Looking back to my earliest piano lessons in an early 20th century townhouse attic space in the Bronx, off Kingsbridge Road, I recall my happiest moments floating through all white key melodies. It was a Diller-Quaile par duo journey with Mrs. Vinagradov, a very warm and encouraging Russian teacher, who sang line by line lyrics in her darkly sonorous mezzo voice. Her richly played secondo Bass sonorities were bundles of harmonic nourishment that sustained me through my practice time between lessons. I would imagine myself a soloist, immersed in an orchestral universe.
Yet despite these early magical years, cruising through stepwise whites, (with a few skips here and there) I harbored a gripping fear that I would have to deal with black keys, (naming them) and relinquishing my illusion of finger nesting comfort.
In one of my early blogs, I detail a free-floating anxiety that had a universal ring to it. Piano students and teachers emerged from a dark closet of denial to openly share their personal “accidental” challenges. (With satirical relief, this writing is pertinent to what follows)
My personal black key desensitization began after the halo effect of Mrs. Vinagradov’s white key duets wore off, and beat-pounding Mrs. Emmy Schwed who replaced her, passed away after years of memory loss about the assigned scale (She put too much trust in my recall)
By the time I began studies with Lillian Freundlich, entering the Oberlin Conservatory a few years later, I was in full remission, dancing on the ebonies with carefree abandon. It was Lillian’s patient and loving approach to learning in its widest dimensions–focusing on tone production in a plethora of keys that freed me of my black key inhibition.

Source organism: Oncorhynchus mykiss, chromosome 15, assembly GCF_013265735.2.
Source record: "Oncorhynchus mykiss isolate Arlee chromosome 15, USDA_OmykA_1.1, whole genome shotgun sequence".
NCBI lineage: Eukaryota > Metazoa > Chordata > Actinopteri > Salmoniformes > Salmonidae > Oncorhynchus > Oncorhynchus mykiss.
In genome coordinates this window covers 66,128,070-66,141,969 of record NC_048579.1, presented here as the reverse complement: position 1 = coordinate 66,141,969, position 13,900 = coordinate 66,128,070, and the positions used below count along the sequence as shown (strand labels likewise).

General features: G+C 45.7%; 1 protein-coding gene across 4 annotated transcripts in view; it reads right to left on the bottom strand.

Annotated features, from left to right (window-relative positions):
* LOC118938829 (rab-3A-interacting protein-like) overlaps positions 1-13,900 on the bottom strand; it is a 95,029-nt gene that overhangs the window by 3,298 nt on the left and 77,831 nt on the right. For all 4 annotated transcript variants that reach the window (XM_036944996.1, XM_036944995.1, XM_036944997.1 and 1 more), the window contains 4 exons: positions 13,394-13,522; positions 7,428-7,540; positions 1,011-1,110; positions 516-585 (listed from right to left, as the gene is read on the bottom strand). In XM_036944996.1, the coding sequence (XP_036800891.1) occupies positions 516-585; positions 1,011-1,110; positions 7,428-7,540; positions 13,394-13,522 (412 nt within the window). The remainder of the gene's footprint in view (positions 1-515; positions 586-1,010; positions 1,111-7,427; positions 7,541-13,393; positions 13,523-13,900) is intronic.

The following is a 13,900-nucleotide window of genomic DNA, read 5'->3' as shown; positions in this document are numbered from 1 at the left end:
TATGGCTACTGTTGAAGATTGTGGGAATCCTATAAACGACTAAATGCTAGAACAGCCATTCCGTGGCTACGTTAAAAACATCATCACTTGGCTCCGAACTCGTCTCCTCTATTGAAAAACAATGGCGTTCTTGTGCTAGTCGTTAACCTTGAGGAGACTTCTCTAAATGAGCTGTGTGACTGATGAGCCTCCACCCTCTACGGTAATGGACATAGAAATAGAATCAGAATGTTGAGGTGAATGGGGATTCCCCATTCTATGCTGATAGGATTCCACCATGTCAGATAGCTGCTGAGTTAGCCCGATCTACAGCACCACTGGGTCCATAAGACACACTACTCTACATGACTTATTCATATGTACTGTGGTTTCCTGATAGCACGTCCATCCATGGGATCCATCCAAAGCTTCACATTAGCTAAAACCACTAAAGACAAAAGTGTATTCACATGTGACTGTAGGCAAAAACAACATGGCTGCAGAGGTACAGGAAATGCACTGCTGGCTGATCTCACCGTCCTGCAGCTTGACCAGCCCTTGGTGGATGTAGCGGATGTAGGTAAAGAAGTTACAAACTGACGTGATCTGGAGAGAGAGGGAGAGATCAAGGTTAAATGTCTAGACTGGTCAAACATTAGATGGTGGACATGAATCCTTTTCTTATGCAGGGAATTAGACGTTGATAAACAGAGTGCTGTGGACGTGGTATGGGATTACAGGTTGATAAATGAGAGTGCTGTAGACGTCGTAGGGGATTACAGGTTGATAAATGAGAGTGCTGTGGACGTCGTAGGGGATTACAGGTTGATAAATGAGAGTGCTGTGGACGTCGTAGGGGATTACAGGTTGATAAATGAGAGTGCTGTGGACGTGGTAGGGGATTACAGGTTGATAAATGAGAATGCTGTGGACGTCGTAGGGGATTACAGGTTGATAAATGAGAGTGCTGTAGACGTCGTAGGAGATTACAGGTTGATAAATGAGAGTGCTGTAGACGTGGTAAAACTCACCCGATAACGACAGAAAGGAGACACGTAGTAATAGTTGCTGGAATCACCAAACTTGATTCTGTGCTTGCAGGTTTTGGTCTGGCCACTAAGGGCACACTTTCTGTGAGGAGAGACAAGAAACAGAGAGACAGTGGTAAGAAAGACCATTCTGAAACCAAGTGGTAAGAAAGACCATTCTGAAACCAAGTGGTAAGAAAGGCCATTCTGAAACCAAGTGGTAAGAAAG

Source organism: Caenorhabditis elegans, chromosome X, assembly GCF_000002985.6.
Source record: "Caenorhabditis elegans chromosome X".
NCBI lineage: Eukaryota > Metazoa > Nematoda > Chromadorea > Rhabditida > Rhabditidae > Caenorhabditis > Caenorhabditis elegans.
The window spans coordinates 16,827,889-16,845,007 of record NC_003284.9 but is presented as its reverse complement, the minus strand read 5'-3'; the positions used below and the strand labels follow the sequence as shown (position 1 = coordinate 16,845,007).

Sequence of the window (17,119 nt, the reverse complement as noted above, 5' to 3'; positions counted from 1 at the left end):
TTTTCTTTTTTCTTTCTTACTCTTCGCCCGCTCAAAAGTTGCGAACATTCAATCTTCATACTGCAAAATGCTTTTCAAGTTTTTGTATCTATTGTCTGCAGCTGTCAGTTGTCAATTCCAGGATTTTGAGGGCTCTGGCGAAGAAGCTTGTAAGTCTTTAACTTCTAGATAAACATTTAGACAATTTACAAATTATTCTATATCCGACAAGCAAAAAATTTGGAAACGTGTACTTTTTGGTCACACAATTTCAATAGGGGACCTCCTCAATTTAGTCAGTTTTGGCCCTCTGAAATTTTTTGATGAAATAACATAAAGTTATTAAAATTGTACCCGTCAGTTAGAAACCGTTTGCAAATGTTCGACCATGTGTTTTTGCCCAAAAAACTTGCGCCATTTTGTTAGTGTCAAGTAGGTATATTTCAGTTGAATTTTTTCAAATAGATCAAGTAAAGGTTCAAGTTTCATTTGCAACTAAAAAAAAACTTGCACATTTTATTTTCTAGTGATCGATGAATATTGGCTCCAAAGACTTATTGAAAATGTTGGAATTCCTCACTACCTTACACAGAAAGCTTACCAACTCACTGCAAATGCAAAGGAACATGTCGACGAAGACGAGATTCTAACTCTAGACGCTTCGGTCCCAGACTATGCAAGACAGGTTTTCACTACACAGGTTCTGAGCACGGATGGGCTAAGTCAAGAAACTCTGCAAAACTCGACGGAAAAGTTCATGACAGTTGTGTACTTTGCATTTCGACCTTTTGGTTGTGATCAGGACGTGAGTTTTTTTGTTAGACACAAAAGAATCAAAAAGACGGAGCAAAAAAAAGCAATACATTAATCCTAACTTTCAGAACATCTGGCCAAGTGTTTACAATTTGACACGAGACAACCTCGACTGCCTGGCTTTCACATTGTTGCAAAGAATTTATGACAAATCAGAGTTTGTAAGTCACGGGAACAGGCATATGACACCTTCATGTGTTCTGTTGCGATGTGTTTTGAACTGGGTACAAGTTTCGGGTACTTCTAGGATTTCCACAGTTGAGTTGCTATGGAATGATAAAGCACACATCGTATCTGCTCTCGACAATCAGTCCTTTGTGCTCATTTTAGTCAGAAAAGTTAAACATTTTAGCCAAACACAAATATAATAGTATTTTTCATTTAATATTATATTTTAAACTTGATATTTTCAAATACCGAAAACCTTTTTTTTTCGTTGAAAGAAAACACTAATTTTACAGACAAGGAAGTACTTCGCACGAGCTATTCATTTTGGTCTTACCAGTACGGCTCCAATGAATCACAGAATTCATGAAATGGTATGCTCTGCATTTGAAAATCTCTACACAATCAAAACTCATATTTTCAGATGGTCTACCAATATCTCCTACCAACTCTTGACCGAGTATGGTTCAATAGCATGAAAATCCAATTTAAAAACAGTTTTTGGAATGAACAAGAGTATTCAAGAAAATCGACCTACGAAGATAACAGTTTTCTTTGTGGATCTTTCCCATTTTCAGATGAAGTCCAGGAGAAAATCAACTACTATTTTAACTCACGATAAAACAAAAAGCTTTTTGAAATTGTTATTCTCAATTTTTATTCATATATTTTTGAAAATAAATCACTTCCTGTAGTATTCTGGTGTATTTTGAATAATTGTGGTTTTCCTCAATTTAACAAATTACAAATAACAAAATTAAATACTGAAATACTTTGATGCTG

Naturally, my own teaching and personal music learning have an unshackled approach to the keyboard, without prejudice. Black keys are great beginnings for the young and older beginner.
In many Primers the black notes float in space, not yet settled into the Grand Staff. Pictures or mini-maps of double and triple black patterns are good reference points, but they should not be quickly forgotten in a regressive transition to white key fixation. Beware!
In tune with my own emancipation, I’m including a Black Key only tutorial:
Navigating the F-Sharp Major Arpeggio in a layered learning sequence. I hope this particular focus is helpful to those who might have residual resistance to the raised rascals, though befriending them is best!